The Independent High Election Commission, a body that long ago lost its independence and is now staffed by apparatchiks from the major parties, contracted with a mysterious and little-known Korean company to provide ballot boxes that scan votes and uplink them to a central database upon the closure of polls. That Korean company had little track record, has little behind it but a webpage, and the single international election Iraqis say it previously managed in Kyrgyzstan ended in disaster.The company provides no photos of its operations in Kyrgyzstan, leading to further questions about whether its claims of operations there are true. There is also a question why the IHEC contracted with a company office in Poland and signed the contract in Turkey if Miro System is truly is based in South Korea beyond simply a name on a registry absent an address.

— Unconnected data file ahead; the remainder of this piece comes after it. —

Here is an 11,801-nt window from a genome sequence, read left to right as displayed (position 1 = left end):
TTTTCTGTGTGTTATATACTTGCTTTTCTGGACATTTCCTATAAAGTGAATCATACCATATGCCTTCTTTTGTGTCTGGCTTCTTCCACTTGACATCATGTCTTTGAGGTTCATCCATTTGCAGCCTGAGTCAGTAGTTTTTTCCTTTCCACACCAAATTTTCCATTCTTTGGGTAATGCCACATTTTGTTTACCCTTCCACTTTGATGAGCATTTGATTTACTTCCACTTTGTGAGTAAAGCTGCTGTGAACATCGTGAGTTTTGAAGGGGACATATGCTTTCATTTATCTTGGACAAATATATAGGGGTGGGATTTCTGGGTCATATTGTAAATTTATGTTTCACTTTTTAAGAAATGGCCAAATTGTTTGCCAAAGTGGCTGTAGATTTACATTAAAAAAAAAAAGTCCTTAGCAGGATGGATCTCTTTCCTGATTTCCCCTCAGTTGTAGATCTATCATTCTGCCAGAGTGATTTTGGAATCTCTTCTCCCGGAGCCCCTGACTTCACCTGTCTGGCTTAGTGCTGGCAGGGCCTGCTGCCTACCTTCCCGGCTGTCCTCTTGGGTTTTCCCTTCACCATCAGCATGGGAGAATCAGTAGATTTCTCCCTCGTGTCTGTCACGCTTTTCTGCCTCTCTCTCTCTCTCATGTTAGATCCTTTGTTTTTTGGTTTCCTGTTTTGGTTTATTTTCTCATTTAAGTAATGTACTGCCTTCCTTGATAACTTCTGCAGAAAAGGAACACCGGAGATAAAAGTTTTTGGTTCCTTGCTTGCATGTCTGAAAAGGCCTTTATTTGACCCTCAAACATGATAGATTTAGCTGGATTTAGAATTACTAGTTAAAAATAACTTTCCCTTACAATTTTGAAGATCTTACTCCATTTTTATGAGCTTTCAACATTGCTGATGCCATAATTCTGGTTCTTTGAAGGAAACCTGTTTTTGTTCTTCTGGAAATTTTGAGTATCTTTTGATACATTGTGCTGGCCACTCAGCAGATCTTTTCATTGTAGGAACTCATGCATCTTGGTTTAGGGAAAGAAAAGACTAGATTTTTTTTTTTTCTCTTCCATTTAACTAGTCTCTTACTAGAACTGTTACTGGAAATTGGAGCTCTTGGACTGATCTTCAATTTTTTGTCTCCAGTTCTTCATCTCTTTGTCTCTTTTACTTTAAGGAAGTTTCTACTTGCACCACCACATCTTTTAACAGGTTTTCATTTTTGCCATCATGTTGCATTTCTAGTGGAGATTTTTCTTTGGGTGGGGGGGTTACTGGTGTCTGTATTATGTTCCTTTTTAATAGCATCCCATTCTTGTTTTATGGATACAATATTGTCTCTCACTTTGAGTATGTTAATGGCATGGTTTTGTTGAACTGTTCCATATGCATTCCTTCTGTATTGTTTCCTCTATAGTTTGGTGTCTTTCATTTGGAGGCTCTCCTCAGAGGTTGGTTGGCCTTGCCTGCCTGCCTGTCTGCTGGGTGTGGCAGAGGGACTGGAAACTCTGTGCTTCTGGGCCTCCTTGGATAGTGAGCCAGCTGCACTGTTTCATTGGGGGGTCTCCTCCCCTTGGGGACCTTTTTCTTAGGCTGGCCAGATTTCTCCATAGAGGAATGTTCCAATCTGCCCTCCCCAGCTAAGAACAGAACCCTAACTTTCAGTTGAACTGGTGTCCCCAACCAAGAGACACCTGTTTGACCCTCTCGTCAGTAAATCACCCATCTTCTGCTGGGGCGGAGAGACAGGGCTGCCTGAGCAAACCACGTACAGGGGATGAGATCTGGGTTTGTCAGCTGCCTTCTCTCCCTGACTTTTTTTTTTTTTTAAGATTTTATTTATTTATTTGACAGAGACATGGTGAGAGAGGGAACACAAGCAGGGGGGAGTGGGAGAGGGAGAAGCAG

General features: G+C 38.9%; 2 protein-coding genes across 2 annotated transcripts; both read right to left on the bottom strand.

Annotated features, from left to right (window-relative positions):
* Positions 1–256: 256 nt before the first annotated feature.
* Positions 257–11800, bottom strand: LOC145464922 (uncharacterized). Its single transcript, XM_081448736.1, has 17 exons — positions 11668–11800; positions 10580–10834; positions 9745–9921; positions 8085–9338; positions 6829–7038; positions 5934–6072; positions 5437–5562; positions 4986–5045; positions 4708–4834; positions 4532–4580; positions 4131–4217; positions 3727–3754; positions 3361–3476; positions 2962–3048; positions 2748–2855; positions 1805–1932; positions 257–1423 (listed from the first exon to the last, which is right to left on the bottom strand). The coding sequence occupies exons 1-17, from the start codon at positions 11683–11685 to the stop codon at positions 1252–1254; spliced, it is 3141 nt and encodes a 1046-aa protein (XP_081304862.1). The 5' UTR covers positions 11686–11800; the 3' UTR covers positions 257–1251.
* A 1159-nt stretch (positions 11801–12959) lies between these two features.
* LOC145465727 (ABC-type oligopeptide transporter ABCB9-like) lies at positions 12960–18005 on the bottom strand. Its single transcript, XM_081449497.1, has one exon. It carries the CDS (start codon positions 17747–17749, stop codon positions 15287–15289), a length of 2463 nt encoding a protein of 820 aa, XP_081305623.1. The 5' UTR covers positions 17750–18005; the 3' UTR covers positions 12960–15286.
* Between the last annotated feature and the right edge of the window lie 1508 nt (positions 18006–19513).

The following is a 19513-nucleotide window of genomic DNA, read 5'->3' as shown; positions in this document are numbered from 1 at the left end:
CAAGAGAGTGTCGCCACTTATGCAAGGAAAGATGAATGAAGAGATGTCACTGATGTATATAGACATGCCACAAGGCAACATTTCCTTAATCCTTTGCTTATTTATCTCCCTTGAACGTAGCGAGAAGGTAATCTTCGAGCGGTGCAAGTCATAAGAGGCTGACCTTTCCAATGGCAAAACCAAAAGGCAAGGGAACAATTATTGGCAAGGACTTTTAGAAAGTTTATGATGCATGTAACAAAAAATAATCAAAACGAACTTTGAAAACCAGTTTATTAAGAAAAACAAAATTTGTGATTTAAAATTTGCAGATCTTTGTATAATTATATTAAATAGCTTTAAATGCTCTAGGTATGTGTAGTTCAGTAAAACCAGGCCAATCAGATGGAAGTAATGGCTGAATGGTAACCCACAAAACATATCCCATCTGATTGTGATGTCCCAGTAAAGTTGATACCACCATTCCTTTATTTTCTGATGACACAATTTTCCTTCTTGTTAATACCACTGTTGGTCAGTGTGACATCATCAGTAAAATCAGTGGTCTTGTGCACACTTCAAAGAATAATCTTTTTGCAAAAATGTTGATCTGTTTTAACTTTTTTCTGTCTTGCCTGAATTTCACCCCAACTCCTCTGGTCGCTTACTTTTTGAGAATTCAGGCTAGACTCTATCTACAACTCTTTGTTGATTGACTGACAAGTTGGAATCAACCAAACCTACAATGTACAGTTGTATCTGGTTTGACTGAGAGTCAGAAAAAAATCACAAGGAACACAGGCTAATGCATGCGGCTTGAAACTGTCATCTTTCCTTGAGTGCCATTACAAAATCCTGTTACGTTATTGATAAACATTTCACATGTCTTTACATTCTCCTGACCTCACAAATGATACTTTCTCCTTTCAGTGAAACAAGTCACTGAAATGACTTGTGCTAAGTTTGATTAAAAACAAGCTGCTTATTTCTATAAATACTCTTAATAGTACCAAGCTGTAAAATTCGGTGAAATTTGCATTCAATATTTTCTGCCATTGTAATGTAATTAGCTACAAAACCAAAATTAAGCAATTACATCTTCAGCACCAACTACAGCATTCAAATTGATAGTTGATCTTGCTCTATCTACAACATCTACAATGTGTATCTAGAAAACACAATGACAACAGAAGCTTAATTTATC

The alleged problems get worse. Iraqi leaders also say a preliminary audit by the United Nations of the elections management system, the data archive system, and the survey/statistical system had failed. Nevertheless, the IHEC went forward. On election day, some candidates say the receipts produced by the boxes did not match figures uploaded to the central count, and some candidates say some boxes returned zero votes for themselves when they were where the candidates themselves voted. Nor do the USB serial numbers from the boxes necessarily always match.
While the IHEC has reportedly received upward of 1,000 complaints, it appears disinclined to order a manual recount, let alone to cancel the elections, for two reasons. First, they and much of the Iraqi political class fear violence could occur if a recount strips some politicians (especially from Muqtada al-Sadr’s list) of seats. And second, because they do not want to cast doubt on the legitimacy of electronic voting. Many Iraqis shrug and say that cheating benefited some disenfranchised others, but most people will be brought into a ruling coalition one way or another.